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How to Connect your React App to a REST API

Hello again! Did you ever try to display data from a remote backend in your React app? In the third part of this article series, you will learn how to fetch data from a REST API and use it inside your app. 

In the previous parts of this series you learned how to bootstrap a new React app with create-react-app and create a list component. Today we are going to connect this app to an existing REST API and use the fetched data to display our previously created list of contacts.

Over the whole series of articles, we’re going to build a functional contact list with React:

Part 1 – How to Create a React App with create-react-app
Part 2 – How to Create a React List Component
Part 3 – How to Connect your React App to a REST API

Article Roadmap

In this article, you will learn

  • How to fetch data from a remote REST API
  • How to store fetched data in the State of a React component

We will adapt our App component from part 2. First, it will retrieve contact data from a remote API and stores it in it’s State. Then we will pass the data inside State to our ContactList components props. This way, the app fetches contacts at the startup and fills our contact list with data.

Preparations

If you don’t have the source code of the previous part ready, you can clone it from GitHub, install the dependencies and start the app

git clone https://github.com/areiterer/contacts-manager.git
cd contacts-manager
git checkout part-2
npm install
npm start

The app is now available at http://localhost:3000 in your browser and you should see where we’ve left off last time.

Fetching Data from a REST API

To fetch data from a REST API, you perform an AJAX request to a REST API which will return the requested information. There are several ways to fulfill this task. You could either do this the vanilla way by creating a XHRequest, or use some helper libraries to make things easier for you:

Those three are just the examples that came to my mind. If you do some research, you will stumble upon a lot more helper tools for AJAX requests.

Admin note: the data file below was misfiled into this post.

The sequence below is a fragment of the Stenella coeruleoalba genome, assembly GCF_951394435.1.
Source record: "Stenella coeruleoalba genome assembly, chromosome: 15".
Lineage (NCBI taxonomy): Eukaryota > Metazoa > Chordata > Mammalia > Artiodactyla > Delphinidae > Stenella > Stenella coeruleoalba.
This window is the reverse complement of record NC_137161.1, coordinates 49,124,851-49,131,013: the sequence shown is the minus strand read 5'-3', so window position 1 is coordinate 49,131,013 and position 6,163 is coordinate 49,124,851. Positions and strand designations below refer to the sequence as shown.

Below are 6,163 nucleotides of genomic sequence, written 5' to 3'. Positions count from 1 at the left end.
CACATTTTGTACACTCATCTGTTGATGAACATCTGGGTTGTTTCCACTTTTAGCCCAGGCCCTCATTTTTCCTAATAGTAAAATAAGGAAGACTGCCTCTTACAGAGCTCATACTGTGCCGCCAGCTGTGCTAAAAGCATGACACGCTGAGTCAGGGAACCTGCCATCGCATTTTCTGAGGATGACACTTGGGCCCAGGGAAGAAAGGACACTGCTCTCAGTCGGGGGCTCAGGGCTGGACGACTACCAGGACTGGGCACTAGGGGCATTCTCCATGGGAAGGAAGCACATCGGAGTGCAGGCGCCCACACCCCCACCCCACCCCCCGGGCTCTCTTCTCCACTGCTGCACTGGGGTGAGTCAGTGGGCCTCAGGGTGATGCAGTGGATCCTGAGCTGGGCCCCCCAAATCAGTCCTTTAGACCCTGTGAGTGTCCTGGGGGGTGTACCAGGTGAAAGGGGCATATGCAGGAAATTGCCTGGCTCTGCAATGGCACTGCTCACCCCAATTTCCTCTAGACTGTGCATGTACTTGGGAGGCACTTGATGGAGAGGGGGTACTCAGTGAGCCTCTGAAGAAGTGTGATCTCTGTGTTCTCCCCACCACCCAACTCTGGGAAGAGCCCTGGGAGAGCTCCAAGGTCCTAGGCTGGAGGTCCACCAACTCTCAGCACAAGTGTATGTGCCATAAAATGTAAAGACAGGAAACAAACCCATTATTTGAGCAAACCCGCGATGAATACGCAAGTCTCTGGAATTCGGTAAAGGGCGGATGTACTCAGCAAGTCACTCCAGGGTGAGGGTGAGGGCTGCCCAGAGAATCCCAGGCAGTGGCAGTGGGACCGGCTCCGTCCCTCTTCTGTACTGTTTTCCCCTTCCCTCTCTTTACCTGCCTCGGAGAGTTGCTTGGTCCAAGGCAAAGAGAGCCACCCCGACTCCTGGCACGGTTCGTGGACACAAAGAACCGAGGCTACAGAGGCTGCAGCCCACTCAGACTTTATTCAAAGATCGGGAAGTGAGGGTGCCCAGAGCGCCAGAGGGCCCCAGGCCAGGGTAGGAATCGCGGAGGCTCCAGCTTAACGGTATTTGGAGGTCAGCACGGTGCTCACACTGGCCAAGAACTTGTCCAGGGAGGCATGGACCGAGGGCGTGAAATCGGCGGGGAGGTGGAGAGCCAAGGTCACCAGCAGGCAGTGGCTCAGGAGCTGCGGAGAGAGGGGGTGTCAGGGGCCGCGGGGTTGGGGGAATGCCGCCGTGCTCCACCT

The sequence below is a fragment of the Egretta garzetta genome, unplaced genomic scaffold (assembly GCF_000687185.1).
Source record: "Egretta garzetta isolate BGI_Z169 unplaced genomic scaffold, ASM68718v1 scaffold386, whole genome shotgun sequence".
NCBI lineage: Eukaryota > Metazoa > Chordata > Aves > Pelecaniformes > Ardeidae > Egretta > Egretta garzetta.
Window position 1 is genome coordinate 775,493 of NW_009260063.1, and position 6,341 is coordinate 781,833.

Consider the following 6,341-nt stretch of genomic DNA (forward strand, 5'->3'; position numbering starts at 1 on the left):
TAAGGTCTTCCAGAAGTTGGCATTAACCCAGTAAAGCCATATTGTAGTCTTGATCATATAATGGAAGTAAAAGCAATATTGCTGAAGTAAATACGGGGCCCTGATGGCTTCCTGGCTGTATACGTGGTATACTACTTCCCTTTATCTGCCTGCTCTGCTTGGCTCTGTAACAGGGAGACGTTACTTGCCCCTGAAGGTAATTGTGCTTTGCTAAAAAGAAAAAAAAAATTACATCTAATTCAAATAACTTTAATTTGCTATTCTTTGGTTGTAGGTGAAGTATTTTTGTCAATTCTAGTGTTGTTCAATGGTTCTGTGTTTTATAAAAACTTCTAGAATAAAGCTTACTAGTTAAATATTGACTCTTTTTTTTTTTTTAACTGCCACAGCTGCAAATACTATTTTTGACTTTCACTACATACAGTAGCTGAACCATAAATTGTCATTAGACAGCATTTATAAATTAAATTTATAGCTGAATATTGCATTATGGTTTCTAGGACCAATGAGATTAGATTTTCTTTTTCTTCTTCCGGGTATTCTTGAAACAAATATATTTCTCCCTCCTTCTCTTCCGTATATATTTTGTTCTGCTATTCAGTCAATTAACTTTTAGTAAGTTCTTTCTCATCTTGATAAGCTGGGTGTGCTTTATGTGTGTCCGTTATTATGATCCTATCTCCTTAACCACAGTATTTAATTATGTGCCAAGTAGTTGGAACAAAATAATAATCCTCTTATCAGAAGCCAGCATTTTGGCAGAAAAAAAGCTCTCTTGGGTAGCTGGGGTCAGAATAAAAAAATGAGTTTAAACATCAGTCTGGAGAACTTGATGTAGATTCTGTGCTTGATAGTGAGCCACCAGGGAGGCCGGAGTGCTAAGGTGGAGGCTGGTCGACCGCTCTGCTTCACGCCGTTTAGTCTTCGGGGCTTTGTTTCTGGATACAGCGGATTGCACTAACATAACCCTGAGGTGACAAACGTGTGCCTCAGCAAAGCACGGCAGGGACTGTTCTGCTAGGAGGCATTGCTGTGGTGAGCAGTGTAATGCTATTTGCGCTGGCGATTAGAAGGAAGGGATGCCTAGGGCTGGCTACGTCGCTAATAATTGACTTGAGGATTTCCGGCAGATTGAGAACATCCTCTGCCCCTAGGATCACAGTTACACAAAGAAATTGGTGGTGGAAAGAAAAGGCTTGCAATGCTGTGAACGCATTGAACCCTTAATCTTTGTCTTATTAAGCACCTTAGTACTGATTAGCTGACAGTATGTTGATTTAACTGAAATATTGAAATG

In this article we’re going to use axios for our app. I’m not going to explain each of the listed tools, but feel free to use one of your own preference, if you want to. With React, you can use whatever library you want to fetch data from whichever backend. You’re not locked in to a certain toolset.

The following example shows, how you can perform an AJAX GET request with axios:

axios
  .get("https://jsonplaceholder.typicode.com/users")
  .then(function(response) {
    console.log(response);
  })
  .catch(function(error) {
    console.log(error);
  });

axios.get returns a Promise. That’s great, because you can chain functions to a Promise with .then. This means, everything you put into a .then that you chain to axios’ get function, will be executed after the data returned. We’ll need that later. Also, you can catch errors by chaining .catch to the call.

Handling State

Usually you want to store the data you fetched, for further usage. In React, you would do that in the Store of a component, so the app can react to the retrieved data.

We will choose the App component to do so, because it’s the root component of our ContactList component. So at startup, the App component will fetch the contact data from a server and stores it in it’s State. Because we will bind the props of ContactList to the State of App, the newly retrieved data will be passed, as soon as it is placed in the State.

I will describe how we store our stuff in the component’s State in the next section, so let’s get our hands dirty and work on our app!

Fetching Data into a React Component

Before we start, let’s talk about what we’re going to do and why.

Data is usually retrieved in a Lifecycle Method componentDidMount. At this point in the lifecycle of a React component, the component was already rendered and put into the DOM. Also, we have access to this.state which we need to store the received contact data.

This means, we’re going to perform our AJAX request to the server inside our componentDidMount lifecycle method. And as soon as we get the requested data back we set our State, which again triggers a re-render of our components because now they’ve got some data to show.

Also, I want to talk a bit about the REST API — the backend we’re going to use.

The Backend

For this app, we’re going to use an existing REST API to fetch our contact names: https://jsonplaceholder.typicode.com/users

If you visit the URL, you will see that it returns an array of users. For now, we’re taking the id and the name information to display our contact list.

But that’s enough talking for now, let’s finally begin!

Applying our Changes

As stated at the top of this article, we’re going to use axios to perform AJAX requests. To begin, let’s install axios: In your root directory (where your package.json is) execute the following command line:

npm i -S axios

Next, open your App.js and perform the following actions: